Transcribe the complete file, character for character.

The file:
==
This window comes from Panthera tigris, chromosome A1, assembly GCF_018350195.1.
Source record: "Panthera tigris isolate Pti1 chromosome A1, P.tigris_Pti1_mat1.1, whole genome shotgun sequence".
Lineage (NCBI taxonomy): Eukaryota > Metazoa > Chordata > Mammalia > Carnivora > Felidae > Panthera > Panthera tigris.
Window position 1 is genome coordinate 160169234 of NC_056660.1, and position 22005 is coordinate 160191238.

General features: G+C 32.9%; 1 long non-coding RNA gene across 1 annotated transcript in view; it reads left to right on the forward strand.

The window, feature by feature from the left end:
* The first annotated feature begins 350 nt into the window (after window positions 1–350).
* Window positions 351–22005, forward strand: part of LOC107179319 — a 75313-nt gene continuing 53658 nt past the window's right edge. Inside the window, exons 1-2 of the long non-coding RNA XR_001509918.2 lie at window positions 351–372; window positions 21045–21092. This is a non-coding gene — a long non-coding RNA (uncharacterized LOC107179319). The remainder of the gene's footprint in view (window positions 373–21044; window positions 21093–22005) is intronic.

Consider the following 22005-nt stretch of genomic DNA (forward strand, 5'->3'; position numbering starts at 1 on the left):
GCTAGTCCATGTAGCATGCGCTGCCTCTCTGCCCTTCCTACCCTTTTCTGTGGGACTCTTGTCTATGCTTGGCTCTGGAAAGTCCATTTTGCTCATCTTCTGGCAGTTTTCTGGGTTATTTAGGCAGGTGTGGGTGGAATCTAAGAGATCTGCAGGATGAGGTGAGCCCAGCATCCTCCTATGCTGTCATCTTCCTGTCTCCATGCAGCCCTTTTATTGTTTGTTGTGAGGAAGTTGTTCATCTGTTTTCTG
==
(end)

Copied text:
This window comes from Panthera tigris, chromosome A1, assembly GCF_018350195.1.
Source record: "Panthera tigris isolate Pti1 chromosome A1, P.tigris_Pti1_mat1.1, whole genome shotgun sequence".
Lineage (NCBI taxonomy): Eukaryota > Metazoa > Chordata > Mammalia > Carnivora > Felidae > Panthera > Panthera tigris.
Window position 1 is genome coordinate 160169234 of NC_056660.1, and position 22005 is coordinate 160191238.

General features: G+C 32.9%; 1 long non-coding RNA gene across 1 annotated transcript in view; it reads left to right on the forward strand.

The window, feature by feature from the left end:
* The first annotated feature begins 350 nt into the window (after window positions 1–350).
* Window positions 351–22005, forward strand: part of LOC107179319 — a 75313-nt gene continuing 53658 nt past the window's right edge. Inside the window, exons 1-2 of the long non-coding RNA XR_001509918.2 lie at window positions 351–372; window positions 21045–21092. This is a non-coding gene — a long non-coding RNA (uncharacterized LOC107179319). The remainder of the gene's footprint in view (window positions 373–21044; window positions 21093–22005) is intronic.

Consider the following 22005-nt stretch of genomic DNA (forward strand, 5'->3'; position numbering starts at 1 on the left):
GCTAGTCCATGTAGCATGCGCTGCCTCTCTGCCCTTCCTACCCTTTTCTGTGGGACTCTTGTCTATGCTTGGCTCTGGAAAGTCCATTTTGCTCATCTTCTGGCAGTTTTCTGGGTTATTTAGGCAGGTGTGGGTGGAATCTAAGAGATCTGCAGGATGAGGTGAGCCCAGCATCCTCCTATGCTGTCATCTTCCTGTCTCCATGCAGCCCTTTTATTGTTTGTTGTGAGGAAGTTGTTCATCTGTTTTCTG